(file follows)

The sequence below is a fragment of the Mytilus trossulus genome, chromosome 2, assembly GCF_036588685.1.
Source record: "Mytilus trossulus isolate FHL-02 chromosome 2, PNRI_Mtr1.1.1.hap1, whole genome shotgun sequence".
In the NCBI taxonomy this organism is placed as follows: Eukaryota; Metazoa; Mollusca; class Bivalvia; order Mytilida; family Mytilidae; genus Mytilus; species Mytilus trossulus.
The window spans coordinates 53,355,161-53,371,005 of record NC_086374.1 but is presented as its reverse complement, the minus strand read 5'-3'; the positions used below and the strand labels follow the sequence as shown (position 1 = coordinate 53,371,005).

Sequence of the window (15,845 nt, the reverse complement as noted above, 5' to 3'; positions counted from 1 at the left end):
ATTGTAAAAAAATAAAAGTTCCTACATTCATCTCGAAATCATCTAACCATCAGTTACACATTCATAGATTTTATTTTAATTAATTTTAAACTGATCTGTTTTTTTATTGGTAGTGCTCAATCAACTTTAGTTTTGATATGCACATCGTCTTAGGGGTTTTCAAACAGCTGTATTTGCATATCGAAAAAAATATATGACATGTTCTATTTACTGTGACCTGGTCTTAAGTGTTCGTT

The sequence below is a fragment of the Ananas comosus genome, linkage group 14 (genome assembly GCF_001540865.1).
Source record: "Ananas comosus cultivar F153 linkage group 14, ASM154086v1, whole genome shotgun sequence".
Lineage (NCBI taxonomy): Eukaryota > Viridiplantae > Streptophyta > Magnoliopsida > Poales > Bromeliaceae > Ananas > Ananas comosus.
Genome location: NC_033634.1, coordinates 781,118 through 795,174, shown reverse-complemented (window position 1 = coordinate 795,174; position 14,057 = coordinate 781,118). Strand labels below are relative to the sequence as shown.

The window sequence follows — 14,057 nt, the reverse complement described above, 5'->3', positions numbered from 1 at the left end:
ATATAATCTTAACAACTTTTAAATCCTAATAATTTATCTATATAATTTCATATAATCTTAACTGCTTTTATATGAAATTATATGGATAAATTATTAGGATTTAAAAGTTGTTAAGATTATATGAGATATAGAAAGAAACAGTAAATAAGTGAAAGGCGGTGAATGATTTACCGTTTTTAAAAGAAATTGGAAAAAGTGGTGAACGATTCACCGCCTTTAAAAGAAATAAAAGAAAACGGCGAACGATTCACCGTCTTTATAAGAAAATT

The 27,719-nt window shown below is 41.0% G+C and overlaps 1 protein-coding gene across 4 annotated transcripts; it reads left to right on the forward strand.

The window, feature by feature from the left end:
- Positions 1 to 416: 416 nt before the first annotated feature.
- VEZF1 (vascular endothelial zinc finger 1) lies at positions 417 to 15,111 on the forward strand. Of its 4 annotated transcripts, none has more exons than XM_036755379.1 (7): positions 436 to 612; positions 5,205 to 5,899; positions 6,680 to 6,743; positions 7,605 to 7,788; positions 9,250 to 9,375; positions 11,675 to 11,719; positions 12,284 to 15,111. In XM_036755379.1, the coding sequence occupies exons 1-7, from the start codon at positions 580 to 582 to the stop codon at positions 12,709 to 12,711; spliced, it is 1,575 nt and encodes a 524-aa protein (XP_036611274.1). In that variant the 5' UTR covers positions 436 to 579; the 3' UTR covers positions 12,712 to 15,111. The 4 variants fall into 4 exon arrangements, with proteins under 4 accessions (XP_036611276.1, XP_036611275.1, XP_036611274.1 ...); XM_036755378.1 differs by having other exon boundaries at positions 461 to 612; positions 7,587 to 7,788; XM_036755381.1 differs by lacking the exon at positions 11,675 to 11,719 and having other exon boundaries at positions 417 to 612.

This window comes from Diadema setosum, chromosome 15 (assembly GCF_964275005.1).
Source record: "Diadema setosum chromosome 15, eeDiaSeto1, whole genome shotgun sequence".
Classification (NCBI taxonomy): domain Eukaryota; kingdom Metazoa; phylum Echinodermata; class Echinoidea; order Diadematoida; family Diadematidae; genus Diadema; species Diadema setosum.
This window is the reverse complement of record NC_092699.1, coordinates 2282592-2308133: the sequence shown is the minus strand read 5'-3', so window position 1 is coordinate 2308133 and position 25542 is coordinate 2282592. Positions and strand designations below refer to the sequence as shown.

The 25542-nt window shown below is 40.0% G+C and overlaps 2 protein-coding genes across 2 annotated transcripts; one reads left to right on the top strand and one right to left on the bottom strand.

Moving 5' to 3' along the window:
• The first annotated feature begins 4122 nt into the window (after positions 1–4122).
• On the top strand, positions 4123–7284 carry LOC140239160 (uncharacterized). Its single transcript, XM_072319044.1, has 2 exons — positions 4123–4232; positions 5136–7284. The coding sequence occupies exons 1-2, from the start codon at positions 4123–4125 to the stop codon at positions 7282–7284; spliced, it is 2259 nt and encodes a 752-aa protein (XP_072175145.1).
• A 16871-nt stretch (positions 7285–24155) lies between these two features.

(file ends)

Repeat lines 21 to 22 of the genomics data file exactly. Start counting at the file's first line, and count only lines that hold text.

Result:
The 25542-nt window shown below is 40.0% G+C and overlaps 2 protein-coding genes across 2 annotated transcripts; one reads left to right on the top strand and one right to left on the bottom strand.

Moving 5' to 3' along the window: